Gastrointestinal haemorrhage

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Haematemesis (vomiting of blood) can be difficult to recognize. While fresh red blood is easily identified by clients, digested blood is typically a particulate, brown material resembling ‘coffee grounds’ that is not appreciated as blood. Therefore, not explaining the appearance of digested blood is inviting the client to give an inaccurate history. Haematemesis can be due to: lesions in the oesophagus, stomach or duodenum; ingestion of blood from the mouth, nose or lower respiratory tract; coagulopathy. The chapter observes clinical features, diagnosis and treatment of haematemesis, as well as Melaena, Haematochezia and Anaemia and hypovolaemia.

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11.1 Typical appearance of digested blood that has been vomited. Note the ‘coffee-grounds’-like appearance.
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11.2 Flecks of partially digested blood can be detected in vomit due to disruption of mucosal vessels. This disruption was caused by repeated, vigorous vomiting.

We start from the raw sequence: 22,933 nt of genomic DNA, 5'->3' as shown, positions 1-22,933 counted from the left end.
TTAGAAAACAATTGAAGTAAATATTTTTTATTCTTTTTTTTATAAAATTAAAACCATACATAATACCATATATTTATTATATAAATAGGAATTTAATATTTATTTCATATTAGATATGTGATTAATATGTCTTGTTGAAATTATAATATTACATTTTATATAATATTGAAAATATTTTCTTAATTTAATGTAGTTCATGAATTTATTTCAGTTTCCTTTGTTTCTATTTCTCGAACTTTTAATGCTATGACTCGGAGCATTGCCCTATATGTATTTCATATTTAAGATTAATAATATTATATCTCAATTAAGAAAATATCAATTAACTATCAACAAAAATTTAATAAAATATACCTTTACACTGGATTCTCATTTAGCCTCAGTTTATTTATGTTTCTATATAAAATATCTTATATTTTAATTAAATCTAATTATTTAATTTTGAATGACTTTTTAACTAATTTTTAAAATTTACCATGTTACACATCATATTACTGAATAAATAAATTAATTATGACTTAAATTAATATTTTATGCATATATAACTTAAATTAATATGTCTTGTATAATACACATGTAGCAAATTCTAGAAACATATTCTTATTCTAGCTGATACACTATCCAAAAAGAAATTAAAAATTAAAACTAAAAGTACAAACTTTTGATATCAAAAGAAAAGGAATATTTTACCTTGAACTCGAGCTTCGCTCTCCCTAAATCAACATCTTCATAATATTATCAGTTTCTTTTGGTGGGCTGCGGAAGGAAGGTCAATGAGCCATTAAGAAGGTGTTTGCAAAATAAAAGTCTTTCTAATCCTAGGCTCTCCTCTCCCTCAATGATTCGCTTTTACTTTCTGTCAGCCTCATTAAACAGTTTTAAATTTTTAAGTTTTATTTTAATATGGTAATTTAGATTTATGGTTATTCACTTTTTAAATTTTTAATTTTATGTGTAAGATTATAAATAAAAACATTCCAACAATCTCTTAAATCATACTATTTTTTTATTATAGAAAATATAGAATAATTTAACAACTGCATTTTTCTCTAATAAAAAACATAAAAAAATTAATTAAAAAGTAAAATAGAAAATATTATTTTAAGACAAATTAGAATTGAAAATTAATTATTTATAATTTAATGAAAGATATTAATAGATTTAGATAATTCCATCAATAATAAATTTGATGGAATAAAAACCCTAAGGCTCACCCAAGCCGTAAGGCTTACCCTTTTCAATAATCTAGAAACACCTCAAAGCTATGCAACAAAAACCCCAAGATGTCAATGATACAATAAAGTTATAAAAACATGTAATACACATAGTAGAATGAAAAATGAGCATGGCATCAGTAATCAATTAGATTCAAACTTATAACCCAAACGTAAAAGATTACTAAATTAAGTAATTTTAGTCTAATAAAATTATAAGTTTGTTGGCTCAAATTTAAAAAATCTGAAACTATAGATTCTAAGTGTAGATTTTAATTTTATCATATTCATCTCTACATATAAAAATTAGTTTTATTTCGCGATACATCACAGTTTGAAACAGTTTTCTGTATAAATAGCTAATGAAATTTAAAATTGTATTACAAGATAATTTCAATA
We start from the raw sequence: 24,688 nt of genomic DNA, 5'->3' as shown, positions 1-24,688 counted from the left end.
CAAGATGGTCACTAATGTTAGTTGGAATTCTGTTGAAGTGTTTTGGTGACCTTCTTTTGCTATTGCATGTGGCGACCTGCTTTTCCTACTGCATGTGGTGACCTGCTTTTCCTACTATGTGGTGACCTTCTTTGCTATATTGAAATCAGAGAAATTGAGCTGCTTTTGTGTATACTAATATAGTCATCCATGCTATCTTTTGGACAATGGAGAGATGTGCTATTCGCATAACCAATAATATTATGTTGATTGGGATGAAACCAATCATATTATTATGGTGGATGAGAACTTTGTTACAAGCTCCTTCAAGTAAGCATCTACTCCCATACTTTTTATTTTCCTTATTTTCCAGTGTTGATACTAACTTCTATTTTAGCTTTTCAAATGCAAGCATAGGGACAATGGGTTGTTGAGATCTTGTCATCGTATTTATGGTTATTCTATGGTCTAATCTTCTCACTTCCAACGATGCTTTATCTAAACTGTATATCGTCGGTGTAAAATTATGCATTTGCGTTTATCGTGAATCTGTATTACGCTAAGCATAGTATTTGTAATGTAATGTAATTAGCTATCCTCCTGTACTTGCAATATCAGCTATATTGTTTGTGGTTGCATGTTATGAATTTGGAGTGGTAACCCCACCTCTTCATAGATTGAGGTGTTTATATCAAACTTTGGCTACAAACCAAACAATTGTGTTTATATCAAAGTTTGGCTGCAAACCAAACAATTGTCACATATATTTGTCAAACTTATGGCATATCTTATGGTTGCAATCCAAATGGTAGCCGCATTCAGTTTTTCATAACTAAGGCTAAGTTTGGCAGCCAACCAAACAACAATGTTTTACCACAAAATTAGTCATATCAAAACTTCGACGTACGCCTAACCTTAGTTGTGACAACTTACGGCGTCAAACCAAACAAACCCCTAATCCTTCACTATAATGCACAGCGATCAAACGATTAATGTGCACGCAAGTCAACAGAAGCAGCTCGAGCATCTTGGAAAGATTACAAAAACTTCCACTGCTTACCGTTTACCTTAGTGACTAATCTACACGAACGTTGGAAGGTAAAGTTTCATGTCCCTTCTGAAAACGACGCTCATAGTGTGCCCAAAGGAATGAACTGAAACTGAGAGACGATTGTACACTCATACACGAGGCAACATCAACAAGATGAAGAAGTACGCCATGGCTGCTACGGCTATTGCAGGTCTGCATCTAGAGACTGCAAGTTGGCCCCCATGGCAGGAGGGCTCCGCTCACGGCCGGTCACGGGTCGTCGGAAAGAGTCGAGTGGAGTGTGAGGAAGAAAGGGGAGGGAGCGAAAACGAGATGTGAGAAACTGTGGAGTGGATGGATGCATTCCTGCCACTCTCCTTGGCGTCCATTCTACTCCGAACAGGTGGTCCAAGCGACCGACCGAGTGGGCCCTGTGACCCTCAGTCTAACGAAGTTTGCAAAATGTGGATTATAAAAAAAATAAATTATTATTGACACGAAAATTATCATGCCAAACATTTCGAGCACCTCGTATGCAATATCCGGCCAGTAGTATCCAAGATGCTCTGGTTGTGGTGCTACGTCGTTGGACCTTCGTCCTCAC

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11.3 Vomited material that contains substantial amounts of red blood as well as partially digested blood. Note black material in centre.
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11.4 Basic diagnostic approach to the patient with haematemesis and melaena. ACT = activated clotting time (not available in the UK); ACTH = adreno-corticotropic hormone; aPTT = activated partial thromboplastin time; CBC = complete blood count; NSAID = non-steroidal anti-inflammatory drug; PT = prothrombin time.
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11.5 Normal faeces covered with black digested blood (melaena). Note the red colour as the faecal fluid diffuses out from the faeces.

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